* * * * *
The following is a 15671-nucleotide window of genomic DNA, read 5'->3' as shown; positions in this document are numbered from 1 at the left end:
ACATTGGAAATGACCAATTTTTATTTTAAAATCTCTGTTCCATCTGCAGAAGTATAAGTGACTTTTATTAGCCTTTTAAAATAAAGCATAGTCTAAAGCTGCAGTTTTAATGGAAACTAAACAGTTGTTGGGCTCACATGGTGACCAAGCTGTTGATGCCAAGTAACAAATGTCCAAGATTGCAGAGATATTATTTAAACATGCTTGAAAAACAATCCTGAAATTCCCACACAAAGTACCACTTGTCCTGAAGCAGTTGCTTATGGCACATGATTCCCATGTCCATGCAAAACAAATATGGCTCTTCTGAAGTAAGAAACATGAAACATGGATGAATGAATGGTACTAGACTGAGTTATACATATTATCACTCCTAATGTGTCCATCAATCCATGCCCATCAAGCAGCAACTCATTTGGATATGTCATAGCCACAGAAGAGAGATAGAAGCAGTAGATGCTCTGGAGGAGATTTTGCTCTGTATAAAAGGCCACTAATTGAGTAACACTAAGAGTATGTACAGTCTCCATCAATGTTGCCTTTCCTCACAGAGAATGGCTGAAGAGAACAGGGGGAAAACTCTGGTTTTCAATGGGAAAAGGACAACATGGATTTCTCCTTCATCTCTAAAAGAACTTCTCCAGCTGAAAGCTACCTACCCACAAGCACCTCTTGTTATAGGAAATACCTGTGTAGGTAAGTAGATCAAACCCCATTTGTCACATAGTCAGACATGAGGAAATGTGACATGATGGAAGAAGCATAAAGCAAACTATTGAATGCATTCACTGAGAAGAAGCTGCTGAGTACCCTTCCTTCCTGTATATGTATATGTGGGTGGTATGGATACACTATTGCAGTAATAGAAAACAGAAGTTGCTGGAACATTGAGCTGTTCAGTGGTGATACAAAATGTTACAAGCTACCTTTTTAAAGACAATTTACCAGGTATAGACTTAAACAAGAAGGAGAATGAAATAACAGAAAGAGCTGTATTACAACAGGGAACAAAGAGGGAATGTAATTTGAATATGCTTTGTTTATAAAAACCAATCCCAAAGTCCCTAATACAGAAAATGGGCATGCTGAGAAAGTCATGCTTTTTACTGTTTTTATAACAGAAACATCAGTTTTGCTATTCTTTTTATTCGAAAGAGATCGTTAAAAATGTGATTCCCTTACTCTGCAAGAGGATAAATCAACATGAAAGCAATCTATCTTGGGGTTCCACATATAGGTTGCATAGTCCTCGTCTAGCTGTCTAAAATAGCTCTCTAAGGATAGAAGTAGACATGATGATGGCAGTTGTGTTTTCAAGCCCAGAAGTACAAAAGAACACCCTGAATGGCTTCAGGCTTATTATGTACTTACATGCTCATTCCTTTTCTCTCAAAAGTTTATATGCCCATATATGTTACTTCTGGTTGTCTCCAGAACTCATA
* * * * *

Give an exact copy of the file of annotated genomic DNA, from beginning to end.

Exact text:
The following is a 15671-nucleotide window of genomic DNA, read 5'->3' as shown; positions in this document are numbered from 1 at the left end:
ACATTGGAAATGACCAATTTTTATTTTAAAATCTCTGTTCCATCTGCAGAAGTATAAGTGACTTTTATTAGCCTTTTAAAATAAAGCATAGTCTAAAGCTGCAGTTTTAATGGAAACTAAACAGTTGTTGGGCTCACATGGTGACCAAGCTGTTGATGCCAAGTAACAAATGTCCAAGATTGCAGAGATATTATTTAAACATGCTTGAAAAACAATCCTGAAATTCCCACACAAAGTACCACTTGTCCTGAAGCAGTTGCTTATGGCACATGATTCCCATGTCCATGCAAAACAAATATGGCTCTTCTGAAGTAAGAAACATGAAACATGGATGAATGAATGGTACTAGACTGAGTTATACATATTATCACTCCTAATGTGTCCATCAATCCATGCCCATCAAGCAGCAACTCATTTGGATATGTCATAGCCACAGAAGAGAGATAGAAGCAGTAGATGCTCTGGAGGAGATTTTGCTCTGTATAAAAGGCCACTAATTGAGTAACACTAAGAGTATGTACAGTCTCCATCAATGTTGCCTTTCCTCACAGAGAATGGCTGAAGAGAACAGGGGGAAAACTCTGGTTTTCAATGGGAAAAGGACAACATGGATTTCTCCTTCATCTCTAAAAGAACTTCTCCAGCTGAAAGCTACCTACCCACAAGCACCTCTTGTTATAGGAAATACCTGTGTAGGTAAGTAGATCAAACCCCATTTGTCACATAGTCAGACATGAGGAAATGTGACATGATGGAAGAAGCATAAAGCAAACTATTGAATGCATTCACTGAGAAGAAGCTGCTGAGTACCCTTCCTTCCTGTATATGTATATGTGGGTGGTATGGATACACTATTGCAGTAATAGAAAACAGAAGTTGCTGGAACATTGAGCTGTTCAGTGGTGATACAAAATGTTACAAGCTACCTTTTTAAAGACAATTTACCAGGTATAGACTTAAACAAGAAGGAGAATGAAATAACAGAAAGAGCTGTATTACAACAGGGAACAAAGAGGGAATGTAATTTGAATATGCTTTGTTTATAAAAACCAATCCCAAAGTCCCTAATACAGAAAATGGGCATGCTGAGAAAGTCATGCTTTTTACTGTTTTTATAACAGAAACATCAGTTTTGCTATTCTTTTTATTCGAAAGAGATCGTTAAAAATGTGATTCCCTTACTCTGCAAGAGGATAAATCAACATGAAAGCAATCTATCTTGGGGTTCCACATATAGGTTGCATAGTCCTCGTCTAGCTGTCTAAAATAGCTCTCTAAGGATAGAAGTAGACATGATGATGGCAGTTGTGTTTTCAAGCCCAGAAGTACAAAAGAACACCCTGAATGGCTTCAGGCTTATTATGTACTTACATGCTCATTCCTTTTCTCTCAAAAGTTTATATGCCCATATATGTTACTTCTGGTTGTCTCCAGAACTCATA